Superstar players find ways to have their performances matter most in games. You've likely heard some variation on that cliche hundreds, if not thousands of times, by ESPN commentators, armchair analysts, amateur coaches, and Kobe fans. But at a certain point, it becomes a true statement.
Take, for example, James Harden. In one of the ugliest, most brutal, most excruciating games the NBA will ever have to offer, the Houston Rockets superstar player took over the game. Not necessarily through shooting (a 9-for-16 line, while very good, isn't necessarily takeover material), or through facilitation of his team's offense (seven assists as the primary, if not only, ballhandler is good, but we've all seen better), but through brute force. Yes, I'm referring to his 16-19 mark from the free throw line.
Oh, sure, he got bailed out a couple times, but it's not as if the calls were inconsistent. In fact, the only thing that was consistent about this game were whistles. There were 60 fouls called over the course of the game, which is an absurd number. It's one every 48 seconds. That's how many fouls were called. It was only partially because of Harden, but it's not as if the best foul-drawer in the NBA had nothing to do with that number. Harden was the player who best used those calls to his advantage, too. It's like they all said: superstars just find a way to win.
As far as the Charlotte Hornets are concerned, well, they struggled to adapt. The team shot .293 from three, one of their worst marks of the year, and a ghastly .349 from the floor, which does nothing but give me flashbacks to Byron Mullens. A couple perimeter players played well - Jeremy Lin played efficient offense when on the floor (he was in foul trouble early and often, picking up three fouls within his first three minutes on the court), Kemba Walker helped the offense as much as he could (being forced to play with a tepid Nicolas Batum, an ice-cold Marvin Williams, an as-cold-as-usual P.J. Hairston will tend to bring down your assist numbers despite all efforts), and Frank Kaminsky played really well off the bench, leading some to wonder why he wasn't on the court down the stretch. I'm not sure if that's as much "some" as it was "me," but I was definitely wondering why The Tank didn't get a little more burn later in the game, especially after he had established his inside-out game quite nicely.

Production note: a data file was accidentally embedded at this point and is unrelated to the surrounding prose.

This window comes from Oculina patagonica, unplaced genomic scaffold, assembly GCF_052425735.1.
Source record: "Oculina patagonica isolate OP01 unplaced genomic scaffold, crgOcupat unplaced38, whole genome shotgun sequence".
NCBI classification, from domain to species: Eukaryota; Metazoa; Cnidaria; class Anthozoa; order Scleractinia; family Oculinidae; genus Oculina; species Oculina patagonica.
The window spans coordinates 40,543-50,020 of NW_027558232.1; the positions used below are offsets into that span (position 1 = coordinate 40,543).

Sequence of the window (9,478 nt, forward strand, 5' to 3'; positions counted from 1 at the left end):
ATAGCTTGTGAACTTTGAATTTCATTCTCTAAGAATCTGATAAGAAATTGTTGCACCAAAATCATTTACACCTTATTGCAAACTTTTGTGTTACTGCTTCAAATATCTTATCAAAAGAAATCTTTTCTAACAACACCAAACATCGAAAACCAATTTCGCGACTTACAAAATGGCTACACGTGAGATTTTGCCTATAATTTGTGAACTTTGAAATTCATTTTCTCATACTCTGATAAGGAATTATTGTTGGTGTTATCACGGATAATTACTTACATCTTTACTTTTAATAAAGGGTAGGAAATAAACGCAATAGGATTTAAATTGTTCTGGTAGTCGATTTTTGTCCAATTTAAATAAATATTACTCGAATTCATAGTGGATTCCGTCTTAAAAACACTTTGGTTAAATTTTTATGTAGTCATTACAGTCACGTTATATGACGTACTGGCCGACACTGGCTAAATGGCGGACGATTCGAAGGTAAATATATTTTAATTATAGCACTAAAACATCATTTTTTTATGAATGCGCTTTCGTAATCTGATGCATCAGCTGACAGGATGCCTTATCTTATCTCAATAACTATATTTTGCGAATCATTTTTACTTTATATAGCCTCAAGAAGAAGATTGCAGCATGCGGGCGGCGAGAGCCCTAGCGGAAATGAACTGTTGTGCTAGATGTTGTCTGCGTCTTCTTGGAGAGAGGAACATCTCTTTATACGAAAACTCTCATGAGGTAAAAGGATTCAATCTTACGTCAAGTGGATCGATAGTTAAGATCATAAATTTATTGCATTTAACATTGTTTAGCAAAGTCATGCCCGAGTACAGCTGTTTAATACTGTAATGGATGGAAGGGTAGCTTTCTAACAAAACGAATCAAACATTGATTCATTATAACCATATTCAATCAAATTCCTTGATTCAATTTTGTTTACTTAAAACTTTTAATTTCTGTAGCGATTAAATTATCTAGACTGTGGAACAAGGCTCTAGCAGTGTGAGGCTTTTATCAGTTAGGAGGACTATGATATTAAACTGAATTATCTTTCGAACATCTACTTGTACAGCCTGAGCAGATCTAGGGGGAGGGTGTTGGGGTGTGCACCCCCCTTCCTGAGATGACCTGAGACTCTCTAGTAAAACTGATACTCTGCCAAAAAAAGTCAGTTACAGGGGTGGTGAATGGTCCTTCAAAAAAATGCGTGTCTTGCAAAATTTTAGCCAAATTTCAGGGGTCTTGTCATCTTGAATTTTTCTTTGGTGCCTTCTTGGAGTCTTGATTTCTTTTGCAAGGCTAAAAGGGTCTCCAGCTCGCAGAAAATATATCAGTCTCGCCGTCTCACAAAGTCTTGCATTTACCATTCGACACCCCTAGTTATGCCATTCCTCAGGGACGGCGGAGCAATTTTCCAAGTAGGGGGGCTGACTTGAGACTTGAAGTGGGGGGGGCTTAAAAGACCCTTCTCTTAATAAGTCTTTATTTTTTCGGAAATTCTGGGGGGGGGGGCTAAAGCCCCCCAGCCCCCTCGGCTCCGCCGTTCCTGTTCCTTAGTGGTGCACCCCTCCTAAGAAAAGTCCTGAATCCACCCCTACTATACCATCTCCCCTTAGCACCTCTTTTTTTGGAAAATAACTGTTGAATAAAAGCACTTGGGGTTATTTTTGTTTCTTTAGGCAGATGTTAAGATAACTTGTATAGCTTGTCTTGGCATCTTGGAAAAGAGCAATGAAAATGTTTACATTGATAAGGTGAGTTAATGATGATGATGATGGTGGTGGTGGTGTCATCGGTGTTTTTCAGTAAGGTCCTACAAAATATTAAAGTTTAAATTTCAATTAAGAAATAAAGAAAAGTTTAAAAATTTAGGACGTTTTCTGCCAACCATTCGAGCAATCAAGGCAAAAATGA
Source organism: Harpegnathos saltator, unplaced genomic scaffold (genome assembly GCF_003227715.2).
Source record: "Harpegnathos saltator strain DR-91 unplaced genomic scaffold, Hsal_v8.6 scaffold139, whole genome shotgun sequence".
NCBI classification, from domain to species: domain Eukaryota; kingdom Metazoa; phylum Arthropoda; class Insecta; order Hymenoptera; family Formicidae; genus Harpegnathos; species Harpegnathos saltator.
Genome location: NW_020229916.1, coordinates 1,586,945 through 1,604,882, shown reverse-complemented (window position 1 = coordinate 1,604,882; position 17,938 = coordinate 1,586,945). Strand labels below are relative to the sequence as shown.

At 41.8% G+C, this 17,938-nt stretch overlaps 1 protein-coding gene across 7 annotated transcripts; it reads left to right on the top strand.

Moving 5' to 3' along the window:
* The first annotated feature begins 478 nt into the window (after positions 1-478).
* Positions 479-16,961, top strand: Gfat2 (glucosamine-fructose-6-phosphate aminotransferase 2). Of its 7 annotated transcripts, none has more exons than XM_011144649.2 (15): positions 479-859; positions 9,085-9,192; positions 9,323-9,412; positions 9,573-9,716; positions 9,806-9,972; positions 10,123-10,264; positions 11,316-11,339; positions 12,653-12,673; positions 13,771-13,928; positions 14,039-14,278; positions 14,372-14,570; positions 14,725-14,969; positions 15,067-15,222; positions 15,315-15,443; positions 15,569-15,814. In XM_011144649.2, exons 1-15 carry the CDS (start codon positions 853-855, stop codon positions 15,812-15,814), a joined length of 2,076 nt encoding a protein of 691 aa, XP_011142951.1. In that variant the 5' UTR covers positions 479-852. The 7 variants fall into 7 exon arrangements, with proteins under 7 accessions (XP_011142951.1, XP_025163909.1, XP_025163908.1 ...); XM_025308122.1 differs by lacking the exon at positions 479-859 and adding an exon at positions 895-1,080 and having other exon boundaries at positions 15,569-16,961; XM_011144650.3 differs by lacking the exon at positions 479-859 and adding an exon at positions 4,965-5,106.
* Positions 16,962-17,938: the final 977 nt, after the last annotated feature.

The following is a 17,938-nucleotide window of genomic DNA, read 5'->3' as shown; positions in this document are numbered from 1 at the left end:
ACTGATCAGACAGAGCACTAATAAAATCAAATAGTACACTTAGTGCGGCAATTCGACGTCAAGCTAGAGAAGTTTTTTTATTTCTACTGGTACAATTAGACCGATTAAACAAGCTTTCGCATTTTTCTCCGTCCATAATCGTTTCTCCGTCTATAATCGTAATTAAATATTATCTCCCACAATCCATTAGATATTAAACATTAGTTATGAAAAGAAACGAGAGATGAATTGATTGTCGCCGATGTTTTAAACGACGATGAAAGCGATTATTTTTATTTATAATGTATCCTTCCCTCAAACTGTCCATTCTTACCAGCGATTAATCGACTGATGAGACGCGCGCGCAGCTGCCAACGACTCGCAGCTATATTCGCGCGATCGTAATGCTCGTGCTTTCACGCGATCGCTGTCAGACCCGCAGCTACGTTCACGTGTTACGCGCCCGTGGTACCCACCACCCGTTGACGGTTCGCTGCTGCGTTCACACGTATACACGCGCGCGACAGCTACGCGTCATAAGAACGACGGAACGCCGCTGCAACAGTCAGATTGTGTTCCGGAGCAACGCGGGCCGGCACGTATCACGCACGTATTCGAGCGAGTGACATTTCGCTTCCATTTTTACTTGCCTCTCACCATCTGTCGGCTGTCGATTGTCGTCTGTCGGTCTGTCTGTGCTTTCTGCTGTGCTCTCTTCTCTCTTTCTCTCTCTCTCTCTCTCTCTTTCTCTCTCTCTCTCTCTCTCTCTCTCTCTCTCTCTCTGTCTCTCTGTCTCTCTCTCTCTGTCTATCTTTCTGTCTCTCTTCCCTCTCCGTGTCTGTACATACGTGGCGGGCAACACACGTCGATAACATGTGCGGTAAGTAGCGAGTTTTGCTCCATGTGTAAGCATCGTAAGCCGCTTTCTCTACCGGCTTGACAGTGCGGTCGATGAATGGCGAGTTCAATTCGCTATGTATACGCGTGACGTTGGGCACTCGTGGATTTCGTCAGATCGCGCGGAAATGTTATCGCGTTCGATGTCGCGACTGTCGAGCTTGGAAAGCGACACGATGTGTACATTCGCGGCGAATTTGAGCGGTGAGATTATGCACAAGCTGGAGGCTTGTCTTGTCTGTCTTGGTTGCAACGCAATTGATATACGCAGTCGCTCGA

Outside of the players who maintained their positions on opposite poles, there wasn't a lot to write about in terms of individual Hornets players tonight. Cody Zeller looked as solid as usual. Troy Daniels played, in what might be a case to take some of Hairston's minutes, or might be a case of "we're not playing Lin for the rest of the first half if he's got three fouls." Brian Roberts got into the game.
It was an ugly game against a more talented team whose gameplan revolves around getting their opponents to play ugly basketball. Those things happen every now and then. I wouldn't be too worried about this loss in particular, but the Hornets have been struggling as of late. Perhaps it's natural regression, perhaps it's bad luck, perhaps it's the loss of an important starter in Al Jefferson, or perhaps it's just one of those things that every team goes through (except the Warriors, but they're cheating, so they don't count). No matter what, I'm a little concerned about where the Hornets go for the rest of the season. They're still three games above .500, but they are certainly trending downward, and I'd love to see that trend reversed as soon as possible.